• [0032]
    In one version of the embodiment of the method, the pin model may further include a cylinder generally coaxially centered on the longitudinal axis and further comprising at least one of translating the pin model and increasing the size of the pin model if a portion of the neck radially extends through a wall of the cylinder.
  • [0033]
    In one version of the embodiment of the method, the method may further include segmenting the imaging data via sections oriented at an angle with a central axis of the neck as viewed posteriorly of between approximately thirty degrees an approximately sixty degrees.
  • [0034]
    In one version of the embodiment of the method, the pin model and femur model may be initially superimposed such that the longitudinal axis of the pin model extends through both a centroid of a transverse cross-section of the neck and a centroid of a transverse cross-section of the head.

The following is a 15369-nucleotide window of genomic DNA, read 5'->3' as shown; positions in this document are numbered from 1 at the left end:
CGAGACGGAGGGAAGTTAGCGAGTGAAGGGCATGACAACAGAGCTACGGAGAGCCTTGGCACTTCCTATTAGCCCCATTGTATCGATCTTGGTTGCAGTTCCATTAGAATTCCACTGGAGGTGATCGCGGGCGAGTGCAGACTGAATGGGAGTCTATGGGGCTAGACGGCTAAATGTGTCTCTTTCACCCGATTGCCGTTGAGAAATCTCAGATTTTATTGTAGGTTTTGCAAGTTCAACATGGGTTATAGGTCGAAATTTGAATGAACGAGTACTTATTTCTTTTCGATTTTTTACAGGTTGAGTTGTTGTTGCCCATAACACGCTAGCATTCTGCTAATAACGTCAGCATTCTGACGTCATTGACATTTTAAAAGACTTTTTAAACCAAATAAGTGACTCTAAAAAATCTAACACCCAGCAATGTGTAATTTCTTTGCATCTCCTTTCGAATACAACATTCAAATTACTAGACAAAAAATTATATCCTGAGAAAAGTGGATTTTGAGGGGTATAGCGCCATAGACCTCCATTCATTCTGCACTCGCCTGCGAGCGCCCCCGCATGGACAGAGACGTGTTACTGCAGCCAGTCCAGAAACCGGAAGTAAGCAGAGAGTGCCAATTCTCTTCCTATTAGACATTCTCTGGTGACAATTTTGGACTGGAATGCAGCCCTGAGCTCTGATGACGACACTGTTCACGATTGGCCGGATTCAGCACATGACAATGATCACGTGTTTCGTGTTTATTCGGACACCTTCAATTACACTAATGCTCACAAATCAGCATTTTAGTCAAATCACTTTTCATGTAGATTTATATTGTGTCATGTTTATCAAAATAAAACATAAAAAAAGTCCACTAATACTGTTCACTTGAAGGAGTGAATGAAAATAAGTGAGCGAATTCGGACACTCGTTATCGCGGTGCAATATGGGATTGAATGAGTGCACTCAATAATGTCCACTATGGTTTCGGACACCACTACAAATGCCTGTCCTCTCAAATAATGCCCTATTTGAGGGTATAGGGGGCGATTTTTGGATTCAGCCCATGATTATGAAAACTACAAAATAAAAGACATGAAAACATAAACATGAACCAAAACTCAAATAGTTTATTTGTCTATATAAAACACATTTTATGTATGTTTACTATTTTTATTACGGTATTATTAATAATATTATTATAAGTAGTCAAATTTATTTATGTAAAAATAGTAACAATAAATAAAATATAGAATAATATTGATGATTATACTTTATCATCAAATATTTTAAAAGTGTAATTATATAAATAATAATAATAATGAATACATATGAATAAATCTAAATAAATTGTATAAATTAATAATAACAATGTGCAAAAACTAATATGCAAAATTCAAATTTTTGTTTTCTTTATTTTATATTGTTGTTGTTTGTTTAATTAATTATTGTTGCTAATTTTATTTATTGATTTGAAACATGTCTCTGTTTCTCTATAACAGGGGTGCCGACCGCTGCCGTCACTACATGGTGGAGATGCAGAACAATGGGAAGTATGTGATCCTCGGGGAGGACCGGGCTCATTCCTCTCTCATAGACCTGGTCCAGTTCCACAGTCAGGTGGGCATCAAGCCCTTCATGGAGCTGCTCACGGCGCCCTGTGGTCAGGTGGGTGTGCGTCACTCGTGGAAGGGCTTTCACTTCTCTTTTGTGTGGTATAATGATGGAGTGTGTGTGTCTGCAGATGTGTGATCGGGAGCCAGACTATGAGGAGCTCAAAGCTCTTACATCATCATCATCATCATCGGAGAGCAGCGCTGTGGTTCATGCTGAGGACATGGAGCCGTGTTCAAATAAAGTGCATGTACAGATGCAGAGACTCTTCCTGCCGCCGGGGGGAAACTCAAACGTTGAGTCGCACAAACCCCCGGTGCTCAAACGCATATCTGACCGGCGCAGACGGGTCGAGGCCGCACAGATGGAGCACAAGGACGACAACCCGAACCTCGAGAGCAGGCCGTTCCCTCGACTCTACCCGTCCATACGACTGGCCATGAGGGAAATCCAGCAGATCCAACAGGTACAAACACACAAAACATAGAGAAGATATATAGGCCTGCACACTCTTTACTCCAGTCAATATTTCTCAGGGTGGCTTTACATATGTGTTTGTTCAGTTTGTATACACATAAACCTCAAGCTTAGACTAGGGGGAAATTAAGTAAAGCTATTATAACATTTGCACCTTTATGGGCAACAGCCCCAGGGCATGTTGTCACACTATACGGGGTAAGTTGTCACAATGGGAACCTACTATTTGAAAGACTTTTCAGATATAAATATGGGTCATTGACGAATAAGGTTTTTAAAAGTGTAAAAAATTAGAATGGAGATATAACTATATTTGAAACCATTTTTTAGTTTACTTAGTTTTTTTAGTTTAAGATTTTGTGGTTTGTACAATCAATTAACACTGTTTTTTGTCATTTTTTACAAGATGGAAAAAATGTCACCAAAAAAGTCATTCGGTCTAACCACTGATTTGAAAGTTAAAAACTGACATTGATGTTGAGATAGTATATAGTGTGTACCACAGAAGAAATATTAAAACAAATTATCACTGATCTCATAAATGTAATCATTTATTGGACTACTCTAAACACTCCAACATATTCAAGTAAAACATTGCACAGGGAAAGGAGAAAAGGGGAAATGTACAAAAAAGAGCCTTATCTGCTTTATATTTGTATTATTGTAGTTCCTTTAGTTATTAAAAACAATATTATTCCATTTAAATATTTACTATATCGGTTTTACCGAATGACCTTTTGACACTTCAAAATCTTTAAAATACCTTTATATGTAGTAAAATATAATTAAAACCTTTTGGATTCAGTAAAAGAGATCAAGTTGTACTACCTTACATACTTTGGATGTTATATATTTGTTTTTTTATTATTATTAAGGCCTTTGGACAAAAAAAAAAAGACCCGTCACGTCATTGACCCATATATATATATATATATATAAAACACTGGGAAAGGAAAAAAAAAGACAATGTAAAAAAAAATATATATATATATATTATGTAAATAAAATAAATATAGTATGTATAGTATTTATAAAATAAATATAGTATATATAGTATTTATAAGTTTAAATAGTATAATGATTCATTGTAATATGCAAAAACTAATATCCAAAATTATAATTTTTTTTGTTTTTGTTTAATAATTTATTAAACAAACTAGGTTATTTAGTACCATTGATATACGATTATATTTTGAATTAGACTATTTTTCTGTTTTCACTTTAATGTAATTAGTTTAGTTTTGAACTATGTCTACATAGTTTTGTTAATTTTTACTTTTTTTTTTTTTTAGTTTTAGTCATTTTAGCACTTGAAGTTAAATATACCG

• [0035]
    While multiple embodiments are disclosed, still other embodiments of the present invention will become apparent to those skilled in the art from the following Detailed Description, which shows and describes illustrative embodiments of the invention. As will be realized, the invention is capable of modifications in various aspects, all without departing from the spirit and scope of the present invention. Accordingly, the drawings and detailed description are to be regarded as illustrative in nature and not restrictive.
  • BRIEF DESCRIPTION OF THE DRAWINGS
  • [0036]
    FIG. 1A is a diagrammatic depiction of a system for manufacturing a surgical guide tool as described herein.
  • [0037]
    FIG. 1B is a diagrammatic depiction of a process of manufacturing some embodiments of the tool.
  • [0038]
    FIG. 1C is a diagrammatic depiction of another process of manufacturing some embodiments of the tool.
  • [0039]
    FIG. 1D is a flow chart describing a method of manufacturing and using a surgical guide tool as described herein.
  • [0040]
    FIG. 2A is an isometric view of one embodiment of a surgical guide tool that may be used in a hip resurfacing procedure, wherein a proximal femur with its femoral head, neck and greater trochanter is also shown.
  • [0041]
    FIG. 2B is a side top isometric view of the surgical guide tool of FIG. 2A, wherein the tool is in a non-customized state or is the form of a blank from which the customized tool is generated via a CNC milling machine.
  • [0042]